September’s Full Harvest Moon

“When the night has come and the land is dark,
And the moon is the only light we’ll see.
No, I won’t be afraid, oh, I won’t be afraid
Just as long as you stand, stand by me.”
Stand By Me by Ben E. King is a timeless soul classic that celebrates its 60th anniversary in 2021. It has become an anthem of hope and love across the decades. Inspired by a spiritual song written by Sam Cooke and JW Alexander, there have since been over 400 recorded versions of the iconic song. As we approach the September’s Full Harvest Moon and the autumnal equinox, we can reflect on these lyrics of love, hope, balance, and harmony that resonate with the magnificent light of the full moon.

One Moon, Many Names

The Algonquin tribes, in what is now the northeastern U.S., gathered their staple crops of corn, pumpkins, squash, beans, and wild rice at this time. Therefore, they named this full golden moon the Corn Moon. Similarly, the Full Harvest Moon, a European reference, pays homage to the farmers who brought in their harvest under the light of the moon. Other European names for September’s full moon are the Fruit Moon, for the last ripening fruits, and the Barley Moon, for the harvesting and threshing of barley.


In many cultures, this month’s moon holds great significance. It falls close to the beginning of the 7-day Sukkoth holiday in the Hebrew calendar. This holiday ties back to the sheltering of the people of Israel during 40 years in the wilderness. Often to celebrate, a temporary hut, symbolic of a wilderness shelter, is built where the family will eat, sleep, and spend time. Sukkoth will start with sundown on Monday, Sept. 20, and end with sundown on Monday, Sept. 27, 2021.
This full moon also marks the beginning of Pitri Paksha (fortnight of the ancestors) during which Hindus pay homage to their ancestors, especially with food offerings. Pitri Paksha starts with the full moon in the lunar month of Bhadrapada, and ends with the new moon.
For some Buddhists in Bangladesh and Thailand, this full moon is Madhu Purnima, the Honey Full Moon Festival. It is tied to a legend that an elephant and a monkey fed Buddha fruit and honeycomb in the forest to bring peace between two factions.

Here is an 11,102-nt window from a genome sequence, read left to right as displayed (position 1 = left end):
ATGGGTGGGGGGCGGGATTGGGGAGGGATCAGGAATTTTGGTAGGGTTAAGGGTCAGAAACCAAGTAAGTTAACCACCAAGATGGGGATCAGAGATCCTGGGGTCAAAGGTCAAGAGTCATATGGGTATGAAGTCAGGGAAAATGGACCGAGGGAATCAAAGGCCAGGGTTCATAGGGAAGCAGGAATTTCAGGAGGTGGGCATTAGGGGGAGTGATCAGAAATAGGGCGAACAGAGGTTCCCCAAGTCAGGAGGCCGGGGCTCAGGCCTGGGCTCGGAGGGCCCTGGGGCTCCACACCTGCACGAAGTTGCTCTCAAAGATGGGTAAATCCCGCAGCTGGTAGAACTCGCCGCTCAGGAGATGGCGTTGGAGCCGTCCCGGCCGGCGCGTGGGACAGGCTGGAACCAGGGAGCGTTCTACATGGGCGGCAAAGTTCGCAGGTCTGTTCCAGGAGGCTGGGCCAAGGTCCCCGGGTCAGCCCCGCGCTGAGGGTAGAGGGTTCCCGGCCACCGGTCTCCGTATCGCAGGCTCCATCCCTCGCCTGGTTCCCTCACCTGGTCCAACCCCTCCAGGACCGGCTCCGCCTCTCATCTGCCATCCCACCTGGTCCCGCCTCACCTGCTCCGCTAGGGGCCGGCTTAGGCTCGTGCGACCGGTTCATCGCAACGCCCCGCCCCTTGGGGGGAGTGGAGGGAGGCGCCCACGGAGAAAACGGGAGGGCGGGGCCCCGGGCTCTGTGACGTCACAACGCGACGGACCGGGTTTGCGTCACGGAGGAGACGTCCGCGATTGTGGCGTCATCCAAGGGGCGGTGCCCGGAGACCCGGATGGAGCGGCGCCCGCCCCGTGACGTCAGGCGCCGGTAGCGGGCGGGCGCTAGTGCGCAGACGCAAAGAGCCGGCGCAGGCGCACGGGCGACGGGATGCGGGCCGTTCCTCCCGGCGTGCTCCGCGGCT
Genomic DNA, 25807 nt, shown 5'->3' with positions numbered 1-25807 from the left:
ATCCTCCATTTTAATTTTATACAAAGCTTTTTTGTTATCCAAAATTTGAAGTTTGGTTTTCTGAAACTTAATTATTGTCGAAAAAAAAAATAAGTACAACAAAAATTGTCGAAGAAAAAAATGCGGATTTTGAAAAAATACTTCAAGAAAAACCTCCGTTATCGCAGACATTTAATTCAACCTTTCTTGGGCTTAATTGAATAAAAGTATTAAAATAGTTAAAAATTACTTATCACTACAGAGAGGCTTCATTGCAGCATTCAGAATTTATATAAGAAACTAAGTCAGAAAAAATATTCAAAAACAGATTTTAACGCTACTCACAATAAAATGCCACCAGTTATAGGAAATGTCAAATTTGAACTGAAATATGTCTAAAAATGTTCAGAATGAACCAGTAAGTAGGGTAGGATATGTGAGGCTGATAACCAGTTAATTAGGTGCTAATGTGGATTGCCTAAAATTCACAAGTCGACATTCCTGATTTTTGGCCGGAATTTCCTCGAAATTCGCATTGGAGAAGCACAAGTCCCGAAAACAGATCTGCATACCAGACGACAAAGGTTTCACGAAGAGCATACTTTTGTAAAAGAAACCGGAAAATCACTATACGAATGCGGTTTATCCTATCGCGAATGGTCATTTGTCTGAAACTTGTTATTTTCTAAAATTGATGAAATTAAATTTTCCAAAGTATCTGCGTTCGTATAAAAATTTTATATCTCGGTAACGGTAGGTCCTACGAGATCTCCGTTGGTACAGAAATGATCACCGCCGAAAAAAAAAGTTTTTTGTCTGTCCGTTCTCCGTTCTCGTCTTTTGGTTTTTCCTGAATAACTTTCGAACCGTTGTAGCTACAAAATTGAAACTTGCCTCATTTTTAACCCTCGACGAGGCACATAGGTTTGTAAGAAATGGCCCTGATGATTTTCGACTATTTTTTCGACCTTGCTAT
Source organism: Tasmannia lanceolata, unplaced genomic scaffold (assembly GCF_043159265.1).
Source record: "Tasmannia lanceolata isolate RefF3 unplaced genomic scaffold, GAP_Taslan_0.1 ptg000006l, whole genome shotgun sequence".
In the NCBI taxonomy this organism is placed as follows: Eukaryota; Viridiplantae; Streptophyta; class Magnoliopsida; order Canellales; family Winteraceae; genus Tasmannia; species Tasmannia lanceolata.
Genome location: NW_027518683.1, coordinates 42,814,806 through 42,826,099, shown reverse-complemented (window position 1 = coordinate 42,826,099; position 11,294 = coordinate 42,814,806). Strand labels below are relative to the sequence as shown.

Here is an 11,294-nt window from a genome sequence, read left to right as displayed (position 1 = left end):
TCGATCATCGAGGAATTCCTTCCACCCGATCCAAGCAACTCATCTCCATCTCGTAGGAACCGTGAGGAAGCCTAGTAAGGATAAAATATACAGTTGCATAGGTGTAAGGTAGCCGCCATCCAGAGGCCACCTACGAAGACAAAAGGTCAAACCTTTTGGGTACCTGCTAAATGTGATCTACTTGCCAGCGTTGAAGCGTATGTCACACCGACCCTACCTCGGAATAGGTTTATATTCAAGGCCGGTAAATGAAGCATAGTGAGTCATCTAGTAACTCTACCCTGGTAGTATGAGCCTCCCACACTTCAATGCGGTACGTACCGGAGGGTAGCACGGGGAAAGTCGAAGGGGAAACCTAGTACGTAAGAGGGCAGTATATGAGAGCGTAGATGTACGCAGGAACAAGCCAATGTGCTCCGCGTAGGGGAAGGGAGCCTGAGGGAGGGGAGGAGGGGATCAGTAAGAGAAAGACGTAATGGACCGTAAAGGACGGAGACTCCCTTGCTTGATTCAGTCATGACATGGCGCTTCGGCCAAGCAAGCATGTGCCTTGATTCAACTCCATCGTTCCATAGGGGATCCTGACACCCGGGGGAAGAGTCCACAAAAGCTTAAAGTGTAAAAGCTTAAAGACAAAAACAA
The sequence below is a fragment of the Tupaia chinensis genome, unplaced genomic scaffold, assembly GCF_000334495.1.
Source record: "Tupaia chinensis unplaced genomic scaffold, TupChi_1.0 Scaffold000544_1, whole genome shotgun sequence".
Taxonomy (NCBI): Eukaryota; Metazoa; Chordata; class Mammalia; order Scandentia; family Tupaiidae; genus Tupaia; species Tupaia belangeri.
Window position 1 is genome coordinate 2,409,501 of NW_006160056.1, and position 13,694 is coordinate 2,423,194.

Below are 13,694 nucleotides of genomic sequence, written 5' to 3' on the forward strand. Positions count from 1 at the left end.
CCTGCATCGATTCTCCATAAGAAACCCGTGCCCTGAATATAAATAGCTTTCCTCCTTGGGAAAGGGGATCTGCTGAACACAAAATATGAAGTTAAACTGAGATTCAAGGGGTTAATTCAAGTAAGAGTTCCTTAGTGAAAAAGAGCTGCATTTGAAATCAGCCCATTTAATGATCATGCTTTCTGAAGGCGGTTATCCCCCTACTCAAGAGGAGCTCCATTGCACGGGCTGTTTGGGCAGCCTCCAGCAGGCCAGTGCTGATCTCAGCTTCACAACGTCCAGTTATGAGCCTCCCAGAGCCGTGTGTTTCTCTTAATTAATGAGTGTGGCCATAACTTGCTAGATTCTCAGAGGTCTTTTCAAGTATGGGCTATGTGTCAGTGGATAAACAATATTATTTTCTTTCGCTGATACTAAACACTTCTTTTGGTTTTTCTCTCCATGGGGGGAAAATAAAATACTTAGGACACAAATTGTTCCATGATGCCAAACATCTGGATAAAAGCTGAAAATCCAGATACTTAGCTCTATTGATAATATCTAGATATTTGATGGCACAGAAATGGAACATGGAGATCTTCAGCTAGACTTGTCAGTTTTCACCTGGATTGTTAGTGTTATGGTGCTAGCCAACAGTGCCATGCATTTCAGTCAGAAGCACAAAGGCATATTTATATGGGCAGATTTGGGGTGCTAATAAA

In China, Vietnam, and some other Asian countries, this full moon corresponds with the Mid-Autumn Moon Harvest Festival, a traditional harvest festival. Ancient Chinese emperors revered the Harvest Moon as they believed it would bring them a plentiful harvest the following year. The tradition of eating mooncakes during the festival began in the Yuan Dynasty (1279–1368) in China. The baked treats are usually eaten after dinner while admiring the moon at its fullest and brightest. Because the festival is a time for families to get together, many legends are told during the celebration. One popular legend is about Chang’e, the Chinese Goddess of the moon who is believed to make magical mooncakes with her pet rabbit from her home in the moon.

Energetically Profound

This week is energetically dynamic. The Full Harvest Moon will reach its peak on Monday evening, September 20, 2021, at 7:55 p.m. EDT. Two days later, September 22, 2021, at 3:21 p.m EDT, we celebrate the autumnal equinox—the astronomical beginning of Fall and a powerful time of energetic balance.
In a world that seems more divided than ever, we have opportunities to connect to the light, to stand together in Oneness and to sing a song of hope and love—”Stand By Me. Stand By Me. Stand By Me.”

More to Explore!

Join Grand Master Lu as he leads us in a guided meditation that taps into the transformative essence of the autumn equinox. Meditation will be held on September 22 at 7:00 PM EDT. Click here to receive a link to the meditation and a reminder email.
Interested in learning more about the Mid-Autumn Moon Harvest Festival? Read on!